Northern populations have observed landscape and natural resources changes like permafrost thaw, shifts in wildlife and plant diversity, and changes in water and food quality.

Indigenous knowledge is an essential asset for communities to adapt to climate change, by knowing the land, using the local natural resources, sharing capital, and taking a community approach to local issues. But it is well documented that the most vulnerable communities across the globe are excluded from decision-making processes and thus marginalized.

Indigenous groups in northern Canada, with their traditional interpersonal networks and social initiatives, seem to have developed a unique structure to cope with climate change and environmental stressors without relying on federal or local policies and infrastructure. Based on this, it seems that one way to enhance peoples’ resilience to climate change is to improve the social capital — or social networks — of populations.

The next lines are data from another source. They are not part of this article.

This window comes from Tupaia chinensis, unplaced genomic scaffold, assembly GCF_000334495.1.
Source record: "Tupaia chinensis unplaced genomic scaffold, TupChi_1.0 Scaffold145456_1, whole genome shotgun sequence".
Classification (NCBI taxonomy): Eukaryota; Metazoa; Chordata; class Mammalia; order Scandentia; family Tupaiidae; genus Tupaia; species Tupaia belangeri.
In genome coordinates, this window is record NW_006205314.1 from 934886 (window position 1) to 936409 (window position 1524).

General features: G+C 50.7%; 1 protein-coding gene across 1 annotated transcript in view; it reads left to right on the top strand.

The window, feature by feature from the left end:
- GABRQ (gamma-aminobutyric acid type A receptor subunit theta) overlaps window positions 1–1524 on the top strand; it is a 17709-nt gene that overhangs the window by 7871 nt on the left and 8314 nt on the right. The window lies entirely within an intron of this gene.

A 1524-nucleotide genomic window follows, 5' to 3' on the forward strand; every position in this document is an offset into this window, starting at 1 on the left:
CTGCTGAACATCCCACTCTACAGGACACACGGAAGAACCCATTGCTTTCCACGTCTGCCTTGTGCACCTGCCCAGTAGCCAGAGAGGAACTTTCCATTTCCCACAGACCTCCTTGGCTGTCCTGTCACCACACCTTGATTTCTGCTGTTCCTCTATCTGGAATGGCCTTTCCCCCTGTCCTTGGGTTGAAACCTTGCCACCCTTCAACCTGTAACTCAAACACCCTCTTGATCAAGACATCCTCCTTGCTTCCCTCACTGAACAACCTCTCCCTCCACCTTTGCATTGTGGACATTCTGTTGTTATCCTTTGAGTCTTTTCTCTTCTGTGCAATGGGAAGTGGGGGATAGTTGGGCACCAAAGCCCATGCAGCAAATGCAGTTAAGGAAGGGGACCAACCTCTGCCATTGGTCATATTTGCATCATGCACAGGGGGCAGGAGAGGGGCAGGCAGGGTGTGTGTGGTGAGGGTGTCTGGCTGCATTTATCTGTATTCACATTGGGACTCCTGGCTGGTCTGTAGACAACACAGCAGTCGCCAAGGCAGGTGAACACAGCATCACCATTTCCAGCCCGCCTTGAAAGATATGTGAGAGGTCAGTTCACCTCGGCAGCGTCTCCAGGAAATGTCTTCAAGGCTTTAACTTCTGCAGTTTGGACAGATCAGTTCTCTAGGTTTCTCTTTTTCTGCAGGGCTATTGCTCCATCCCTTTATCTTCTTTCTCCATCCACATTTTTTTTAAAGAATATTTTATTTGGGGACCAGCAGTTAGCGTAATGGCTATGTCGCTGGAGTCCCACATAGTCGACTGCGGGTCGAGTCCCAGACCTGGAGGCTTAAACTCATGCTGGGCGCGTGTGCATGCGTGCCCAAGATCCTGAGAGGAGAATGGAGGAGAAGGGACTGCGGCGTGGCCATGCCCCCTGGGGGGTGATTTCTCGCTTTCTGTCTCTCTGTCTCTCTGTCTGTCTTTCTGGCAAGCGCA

Social capital as a concept is not new. American political scientist Robert Putnam helped to popularize the term in the late ’90s. Basically it is the creation and maintenance of healthy social contacts that can improve the “flow of information, trust, reciprocity, co-operation and productivity” within communities.

Knowing neighbours and exchanging various favours is a component of social capital.